Category Archives: Conferences
Have you ever wanted just to sit down with a senior editor and ask what it is they want? Do your eyes glaze over when yet another query letter is answered with “thanks, but no thanks’?
You’ve worked and worked at your submission, followed all the suggestions given to you and, while you wait for query replies, your non-nails are red and raw with worry.
Self-doubt is your closest companion, so much so that your spouse suggests there isn’t room for all three of you in the marriage bed.
And that’s why I went to a workshop given by Craig Pyette, a senior editor at Random House of Canada Limited, through The Writers’ Community of Durham Region.
I wanted to hear yet another person in the business explain just what is in the elusive pot at the end of the writing rainbow. And more importantly, how writers might reach it. Could I dip in for some goodies? Read the rest of this entry »
“Twitter? It’s a waste of time. You’re crazy to even be on it, let alone find anything useful!”
So spoke my friend, who shall remain nameless for protection reasons. Do you hear this sentiment at all? What is your Twitter experience? Mine is great, as I explain over and over in this recurring discussion with people of my generation; in fact, it’s so great that I started cutting and pasting useful articles, links and all, to a Word file. There I reference the material when I need it. Here are 31 categories of articles that I’ve collected and the file keeps growing. Periodically I print out the latest pages because I do have a recurring fear of losing files on my computer. I guess it’s the Read the rest of this entry »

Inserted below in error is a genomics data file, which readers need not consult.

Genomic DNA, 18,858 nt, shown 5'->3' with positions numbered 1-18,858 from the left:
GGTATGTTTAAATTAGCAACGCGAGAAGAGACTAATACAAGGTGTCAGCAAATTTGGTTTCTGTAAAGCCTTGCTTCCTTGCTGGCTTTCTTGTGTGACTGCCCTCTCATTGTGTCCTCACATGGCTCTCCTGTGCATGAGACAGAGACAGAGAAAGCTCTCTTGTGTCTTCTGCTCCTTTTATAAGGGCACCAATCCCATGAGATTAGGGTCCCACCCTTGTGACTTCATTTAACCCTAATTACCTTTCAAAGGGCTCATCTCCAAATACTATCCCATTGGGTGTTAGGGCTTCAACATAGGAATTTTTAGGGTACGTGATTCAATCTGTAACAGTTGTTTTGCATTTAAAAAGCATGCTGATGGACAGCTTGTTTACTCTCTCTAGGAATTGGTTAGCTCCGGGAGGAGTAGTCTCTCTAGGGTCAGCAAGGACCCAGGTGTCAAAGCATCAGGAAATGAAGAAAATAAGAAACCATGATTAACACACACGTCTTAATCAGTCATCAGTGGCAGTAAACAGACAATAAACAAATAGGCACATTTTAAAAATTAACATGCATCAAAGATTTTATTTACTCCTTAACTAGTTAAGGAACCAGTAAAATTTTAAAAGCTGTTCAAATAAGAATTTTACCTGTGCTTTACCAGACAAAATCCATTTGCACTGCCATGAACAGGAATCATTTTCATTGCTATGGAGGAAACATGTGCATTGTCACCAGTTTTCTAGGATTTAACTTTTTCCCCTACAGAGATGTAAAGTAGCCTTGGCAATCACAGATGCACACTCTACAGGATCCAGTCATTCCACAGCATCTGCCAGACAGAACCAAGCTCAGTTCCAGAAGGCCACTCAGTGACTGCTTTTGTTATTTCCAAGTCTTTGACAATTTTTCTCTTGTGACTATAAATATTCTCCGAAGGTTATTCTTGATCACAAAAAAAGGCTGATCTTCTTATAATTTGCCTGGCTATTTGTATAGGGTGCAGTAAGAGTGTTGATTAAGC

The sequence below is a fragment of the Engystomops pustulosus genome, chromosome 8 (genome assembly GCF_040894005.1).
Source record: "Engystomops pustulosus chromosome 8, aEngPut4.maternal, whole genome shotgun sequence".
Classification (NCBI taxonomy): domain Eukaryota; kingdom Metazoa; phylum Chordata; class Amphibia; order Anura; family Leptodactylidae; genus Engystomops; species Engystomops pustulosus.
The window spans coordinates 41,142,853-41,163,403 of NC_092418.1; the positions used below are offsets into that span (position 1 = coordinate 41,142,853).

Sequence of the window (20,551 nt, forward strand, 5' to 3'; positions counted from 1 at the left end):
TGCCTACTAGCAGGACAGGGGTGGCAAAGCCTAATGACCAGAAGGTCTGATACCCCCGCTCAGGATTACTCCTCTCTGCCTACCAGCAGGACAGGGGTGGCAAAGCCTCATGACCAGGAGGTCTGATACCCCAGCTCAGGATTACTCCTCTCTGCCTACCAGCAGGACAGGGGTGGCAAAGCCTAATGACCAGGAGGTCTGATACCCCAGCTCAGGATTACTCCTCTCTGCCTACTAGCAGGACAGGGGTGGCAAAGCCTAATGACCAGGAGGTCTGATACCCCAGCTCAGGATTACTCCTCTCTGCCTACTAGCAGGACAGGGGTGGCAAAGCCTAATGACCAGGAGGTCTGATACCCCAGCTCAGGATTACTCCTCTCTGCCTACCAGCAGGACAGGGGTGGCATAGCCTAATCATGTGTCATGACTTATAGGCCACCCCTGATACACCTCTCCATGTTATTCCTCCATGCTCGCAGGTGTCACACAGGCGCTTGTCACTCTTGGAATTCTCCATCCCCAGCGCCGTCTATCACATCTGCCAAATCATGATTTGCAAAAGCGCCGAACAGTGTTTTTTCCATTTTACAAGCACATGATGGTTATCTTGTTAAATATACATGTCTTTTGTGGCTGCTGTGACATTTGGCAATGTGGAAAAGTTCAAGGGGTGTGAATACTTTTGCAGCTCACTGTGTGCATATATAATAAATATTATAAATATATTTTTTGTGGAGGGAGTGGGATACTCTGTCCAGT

One of the marvelous surprises about becoming an author is the people you meet along the way. Jessica Aspen is one such wonderful surprise for me. She has kindly agreed to post here today about her writing and her growth as a writer. Thanks, Jessica!
Thanks for having me as your guest today Elaine. I enjoyed writing about my transformational journey to author. I’ll be looking forward to responding to comments. Leave a comment today on On Becoming a Wordsmith and tell me about it HERE to enter to win prizes in celebration of the upcoming release of Little Red Riding Wolf.
From Writer to Author, the journey of a year
When Elaine asked me to write about my journey to being an author, I had to stop and think: when did this journey begin. Was it when I first discovered as a tiny girl that these marvelous books had people who wrote them? That was when I first remember saying, “I want to be an author.” What about when I finished my first story in fifth grade and my Language Arts teacher told me I was very creative? Or was it when I took my first Read the rest of this entry »
I spent a productive day on the weekend at a session put on by the Writers’ Community of Durham Region. Sam Hiyate of The Rights Factory in Toronto spoke to about 21 attentive writers and I’m not sure who had more fun, him or us. Sam’s enthusiasm as he talked about several of the books he represents kept the writers enthralled, each of us hoping to be the next published author whose story he might tell.